Yesterday, Vladimir Putin was elected, in a widely-criticized vote, to another term as Russia’s president. Election observers said the voting process was rife with fraud and ballot-stuffing, but they also criticized the run-up to Election Day, alleging that Putin had manipulated the campaign by using the government to boost his own prospects. Are Russia’s rigged elections part of a worldwide trend away from electoral democracy?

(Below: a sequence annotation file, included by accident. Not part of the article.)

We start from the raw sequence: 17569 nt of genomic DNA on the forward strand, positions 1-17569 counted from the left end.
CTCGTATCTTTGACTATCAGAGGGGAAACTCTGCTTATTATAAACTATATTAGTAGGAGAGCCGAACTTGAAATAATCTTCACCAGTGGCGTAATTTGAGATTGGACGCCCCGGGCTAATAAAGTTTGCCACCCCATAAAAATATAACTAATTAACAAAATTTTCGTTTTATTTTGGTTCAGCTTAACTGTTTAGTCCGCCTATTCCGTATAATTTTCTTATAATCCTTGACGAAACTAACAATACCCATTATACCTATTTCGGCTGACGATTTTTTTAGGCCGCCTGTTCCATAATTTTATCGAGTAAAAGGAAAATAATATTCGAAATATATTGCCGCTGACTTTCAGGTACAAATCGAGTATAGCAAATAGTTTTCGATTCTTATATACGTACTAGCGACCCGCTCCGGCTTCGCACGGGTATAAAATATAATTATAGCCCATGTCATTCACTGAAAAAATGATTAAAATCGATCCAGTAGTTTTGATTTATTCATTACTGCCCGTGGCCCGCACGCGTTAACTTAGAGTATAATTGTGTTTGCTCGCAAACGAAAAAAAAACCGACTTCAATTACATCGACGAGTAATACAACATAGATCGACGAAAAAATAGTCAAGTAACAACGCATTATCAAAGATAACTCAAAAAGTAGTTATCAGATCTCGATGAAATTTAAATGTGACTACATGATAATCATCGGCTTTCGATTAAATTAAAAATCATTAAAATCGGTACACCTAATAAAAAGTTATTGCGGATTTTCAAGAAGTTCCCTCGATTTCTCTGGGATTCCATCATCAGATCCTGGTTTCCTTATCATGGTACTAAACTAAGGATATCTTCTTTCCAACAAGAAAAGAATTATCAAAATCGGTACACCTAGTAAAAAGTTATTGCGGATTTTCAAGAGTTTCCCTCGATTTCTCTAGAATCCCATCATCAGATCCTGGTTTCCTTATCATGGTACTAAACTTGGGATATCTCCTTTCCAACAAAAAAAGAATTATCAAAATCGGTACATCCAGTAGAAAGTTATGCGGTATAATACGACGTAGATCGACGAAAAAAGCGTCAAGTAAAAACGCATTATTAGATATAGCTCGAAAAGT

According to reports from Freedom House, the last few years have seen both gains and setbacks for the cause of electoral freedom. The organization’s 2011 report on “Countries at the Crossroads” surveyed 35 countries comprising a “diverse selection of middle- and low-performing states, ranging from abysmal dictatorships like Eritrea and Libya to established democracies like Italy and Greece.” It found that 17 of the 35 countries had registered declines in the “free and fair electoral laws and elections” category. But the news wasn’t all bad: According to the 2012 Freedom in the World report, there were electoral improvements not only in Arab Spring countries like Egypt and Tunisia, but also in countries like Singapore. Moreover, “three countries achieved electoral democracy status due to elections that were widely regarded as improvements: Niger, Thailand, and Tunisia.”